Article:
Protesters gathered in cities and towns across Myanmar on Monday as they answered the call for a general strike.

The industrial action brought large parts of the country to a standstill even as the military junta warned that confrontation could cost lives.

Despite the veiled threat from the military, people came out onto the streets as part of the “Spring Revolution” in support of the Civil Disobedience Movement — a nebulous organization that is pushing for open resistance to the junta in an effort to reinstate the civilian government under the democratically elected Aung San Suu Kyi.

The military leadership had warned against Monday's general strike on Sunday in a statement broadcast over the state-controlled television channel MRTV.


Photo Credit: AP / TPG Images

Anti-coup protesters hold up posters with images of deposed Myanmar leader Aung San Suu Kyi during a rally near the Mandalay Railway Station in Mandalay, Myanmar Monday, Feb. 22, 2021.

“It is found that the protesters have raised their incitement towards riot and anarchy mob on the day of 22 February. Protesters are now inciting the people, especially emotional teenagers and youths, to a confrontation path where they will suffer the loss of life,” the onscreen text said in broken English, replicating the spoken announcement in Burmese.

The statement also justified the use of deadly force against protesters, saying that criminals had initiated the violence and that “the security forces had to fire back.”

Three protesters have been killed so far in the military government's crackdown.

How is the military reacting to the protests?

The junta made attempts on Sunday to more strictly enforce its ban on gatherings of more than five people. They also attempted to block key roads with barriers and demobilized vehicles.

The non-violent protesters were nonetheless able to pass through the roadblocks undeterred.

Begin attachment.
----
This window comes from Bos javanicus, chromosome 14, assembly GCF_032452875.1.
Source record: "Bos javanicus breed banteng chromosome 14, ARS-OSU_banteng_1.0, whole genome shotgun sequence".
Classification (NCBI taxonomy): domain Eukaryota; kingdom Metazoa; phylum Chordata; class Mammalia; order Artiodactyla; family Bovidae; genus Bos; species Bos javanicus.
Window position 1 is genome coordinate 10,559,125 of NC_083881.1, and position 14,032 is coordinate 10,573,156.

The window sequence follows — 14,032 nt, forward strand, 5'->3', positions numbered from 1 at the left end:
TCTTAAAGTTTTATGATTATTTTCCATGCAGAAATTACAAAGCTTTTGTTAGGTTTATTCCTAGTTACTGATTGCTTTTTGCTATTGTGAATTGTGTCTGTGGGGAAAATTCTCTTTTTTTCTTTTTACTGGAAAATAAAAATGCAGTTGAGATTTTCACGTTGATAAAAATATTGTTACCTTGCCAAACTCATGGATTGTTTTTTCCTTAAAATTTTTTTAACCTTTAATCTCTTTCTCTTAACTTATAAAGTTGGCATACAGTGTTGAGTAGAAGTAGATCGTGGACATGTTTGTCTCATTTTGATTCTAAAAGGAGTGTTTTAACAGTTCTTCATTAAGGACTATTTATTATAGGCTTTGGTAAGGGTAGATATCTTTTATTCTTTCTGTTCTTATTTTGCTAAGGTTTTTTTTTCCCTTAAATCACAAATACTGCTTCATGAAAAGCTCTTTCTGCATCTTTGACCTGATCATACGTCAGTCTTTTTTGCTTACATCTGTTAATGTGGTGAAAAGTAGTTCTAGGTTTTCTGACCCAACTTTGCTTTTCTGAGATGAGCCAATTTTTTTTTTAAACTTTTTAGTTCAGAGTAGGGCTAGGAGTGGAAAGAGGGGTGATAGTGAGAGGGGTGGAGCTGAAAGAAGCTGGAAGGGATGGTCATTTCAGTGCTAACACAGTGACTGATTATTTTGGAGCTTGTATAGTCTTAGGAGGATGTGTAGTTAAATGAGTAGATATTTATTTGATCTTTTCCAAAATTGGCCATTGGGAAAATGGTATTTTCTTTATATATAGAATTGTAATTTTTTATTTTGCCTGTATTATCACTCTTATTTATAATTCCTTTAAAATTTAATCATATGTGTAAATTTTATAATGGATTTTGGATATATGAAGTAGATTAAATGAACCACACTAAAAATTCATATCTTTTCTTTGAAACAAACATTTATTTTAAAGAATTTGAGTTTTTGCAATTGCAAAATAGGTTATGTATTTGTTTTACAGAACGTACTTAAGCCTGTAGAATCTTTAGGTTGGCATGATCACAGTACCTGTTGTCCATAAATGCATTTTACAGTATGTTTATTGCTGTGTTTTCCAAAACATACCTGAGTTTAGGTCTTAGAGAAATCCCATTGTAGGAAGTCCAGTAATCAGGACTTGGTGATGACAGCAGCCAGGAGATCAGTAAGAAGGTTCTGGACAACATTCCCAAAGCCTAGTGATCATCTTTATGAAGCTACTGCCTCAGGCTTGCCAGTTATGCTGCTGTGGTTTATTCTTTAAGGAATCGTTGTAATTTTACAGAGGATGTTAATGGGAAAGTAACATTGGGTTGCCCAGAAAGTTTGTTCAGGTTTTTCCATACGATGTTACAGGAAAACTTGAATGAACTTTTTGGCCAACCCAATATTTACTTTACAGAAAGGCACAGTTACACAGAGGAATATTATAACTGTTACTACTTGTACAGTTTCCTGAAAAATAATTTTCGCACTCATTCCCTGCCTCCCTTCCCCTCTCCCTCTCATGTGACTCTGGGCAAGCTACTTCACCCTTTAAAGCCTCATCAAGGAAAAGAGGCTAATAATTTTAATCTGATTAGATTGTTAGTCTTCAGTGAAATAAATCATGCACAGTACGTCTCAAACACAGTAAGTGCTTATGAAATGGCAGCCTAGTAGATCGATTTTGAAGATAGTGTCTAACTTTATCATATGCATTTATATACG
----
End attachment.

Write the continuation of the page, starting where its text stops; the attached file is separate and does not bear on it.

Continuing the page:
The military deployed security forces in the capital of Naypyitaw and the main city of Yangon, where thousands of protesters congregated on Monday.

People shared images from the capital on social media which showed police vehicles, including a water cannon truck, moving on a protest march in an attempt to break it up, Reuters reported. Police on foot also chased down the demonstrators as they fled.

“They’re chasing and arresting us. We’re just protesting peacefully,” one woman said in a video posted to Facebook.

A 22-year-old protester, Htet Htet Hlaing, told Reuters that she had been scared about Monday’s protest, but would not be discouraged by the junta’s threats.

“We don’t want the junta, we want democracy. We want to create our own future,” she said.

Pressure on the junta grows

External pressure against the military’s rule also continued overnight with U.S. Secretary of State Antony Blinken tweeting support for the protesters in Myanmar.

“The United States will continue to take firm action against those who perpetrate violence against the people of Burma as they demand the restoration of their democratically elected government. We stand with the people of Burma,” he tweeted.

Protests in the country have been growing since the military ousted the democratically-elected Suu Kyi at the beginning of February under charges of fraud. Although early public defiance of the military was more subdued, protesters have shown an increasing willingness to openly call for the junta to step down.

The military ruled the South Asian country for 50 years until 2015 when they allowed elections to go ahead for the first time.

This article was originally published on Deutsche Welle. Read the original article here.

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TNL Editor: Nicholas Haggerty (@thenewslensintl)

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